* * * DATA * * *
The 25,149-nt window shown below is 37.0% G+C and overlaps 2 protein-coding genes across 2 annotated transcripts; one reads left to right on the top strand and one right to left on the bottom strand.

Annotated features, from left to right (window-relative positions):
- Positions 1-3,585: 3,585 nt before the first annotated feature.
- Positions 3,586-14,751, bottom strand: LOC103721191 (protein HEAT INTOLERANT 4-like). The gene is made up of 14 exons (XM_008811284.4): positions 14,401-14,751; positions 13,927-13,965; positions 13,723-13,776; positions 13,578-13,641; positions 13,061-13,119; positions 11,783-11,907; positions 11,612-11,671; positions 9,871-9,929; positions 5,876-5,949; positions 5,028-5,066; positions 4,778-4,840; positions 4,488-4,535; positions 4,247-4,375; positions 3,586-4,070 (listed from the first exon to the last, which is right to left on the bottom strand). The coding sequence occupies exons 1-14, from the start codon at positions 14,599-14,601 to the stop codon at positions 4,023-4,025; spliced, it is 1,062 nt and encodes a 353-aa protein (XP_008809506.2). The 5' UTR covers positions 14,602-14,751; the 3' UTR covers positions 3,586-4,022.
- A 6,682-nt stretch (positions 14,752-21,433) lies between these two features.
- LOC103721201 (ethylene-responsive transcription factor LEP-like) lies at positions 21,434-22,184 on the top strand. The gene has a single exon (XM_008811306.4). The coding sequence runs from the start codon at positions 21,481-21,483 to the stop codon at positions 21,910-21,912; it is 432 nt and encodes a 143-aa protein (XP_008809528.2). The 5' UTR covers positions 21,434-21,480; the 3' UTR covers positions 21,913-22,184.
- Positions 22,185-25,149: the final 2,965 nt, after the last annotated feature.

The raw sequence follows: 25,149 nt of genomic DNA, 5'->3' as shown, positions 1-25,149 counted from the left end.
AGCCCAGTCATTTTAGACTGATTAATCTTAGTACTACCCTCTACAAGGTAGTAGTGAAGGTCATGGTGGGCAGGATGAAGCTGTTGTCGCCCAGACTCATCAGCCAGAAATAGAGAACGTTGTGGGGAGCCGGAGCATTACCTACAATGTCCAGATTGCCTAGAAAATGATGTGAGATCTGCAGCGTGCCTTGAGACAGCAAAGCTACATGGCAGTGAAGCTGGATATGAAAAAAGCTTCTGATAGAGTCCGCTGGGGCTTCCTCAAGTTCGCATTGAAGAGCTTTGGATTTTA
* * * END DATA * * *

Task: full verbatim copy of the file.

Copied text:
The 25,149-nt window shown below is 37.0% G+C and overlaps 2 protein-coding genes across 2 annotated transcripts; one reads left to right on the top strand and one right to left on the bottom strand.

Annotated features, from left to right (window-relative positions):
- Positions 1-3,585: 3,585 nt before the first annotated feature.
- Positions 3,586-14,751, bottom strand: LOC103721191 (protein HEAT INTOLERANT 4-like). The gene is made up of 14 exons (XM_008811284.4): positions 14,401-14,751; positions 13,927-13,965; positions 13,723-13,776; positions 13,578-13,641; positions 13,061-13,119; positions 11,783-11,907; positions 11,612-11,671; positions 9,871-9,929; positions 5,876-5,949; positions 5,028-5,066; positions 4,778-4,840; positions 4,488-4,535; positions 4,247-4,375; positions 3,586-4,070 (listed from the first exon to the last, which is right to left on the bottom strand). The coding sequence occupies exons 1-14, from the start codon at positions 14,599-14,601 to the stop codon at positions 4,023-4,025; spliced, it is 1,062 nt and encodes a 353-aa protein (XP_008809506.2). The 5' UTR covers positions 14,602-14,751; the 3' UTR covers positions 3,586-4,022.
- A 6,682-nt stretch (positions 14,752-21,433) lies between these two features.
- LOC103721201 (ethylene-responsive transcription factor LEP-like) lies at positions 21,434-22,184 on the top strand. The gene has a single exon (XM_008811306.4). The coding sequence runs from the start codon at positions 21,481-21,483 to the stop codon at positions 21,910-21,912; it is 432 nt and encodes a 143-aa protein (XP_008809528.2). The 5' UTR covers positions 21,434-21,480; the 3' UTR covers positions 21,913-22,184.
- Positions 22,185-25,149: the final 2,965 nt, after the last annotated feature.

The raw sequence follows: 25,149 nt of genomic DNA, 5'->3' as shown, positions 1-25,149 counted from the left end.
AGCCCAGTCATTTTAGACTGATTAATCTTAGTACTACCCTCTACAAGGTAGTAGTGAAGGTCATGGTGGGCAGGATGAAGCTGTTGTCGCCCAGACTCATCAGCCAGAAATAGAGAACGTTGTGGGGAGCCGGAGCATTACCTACAATGTCCAGATTGCCTAGAAAATGATGTGAGATCTGCAGCGTGCCTTGAGACAGCAAAGCTACATGGCAGTGAAGCTGGATATGAAAAAAGCTTCTGATAGAGTCCGCTGGGGCTTCCTCAAGTTCGCATTGAAGAGCTTTGGATTTTA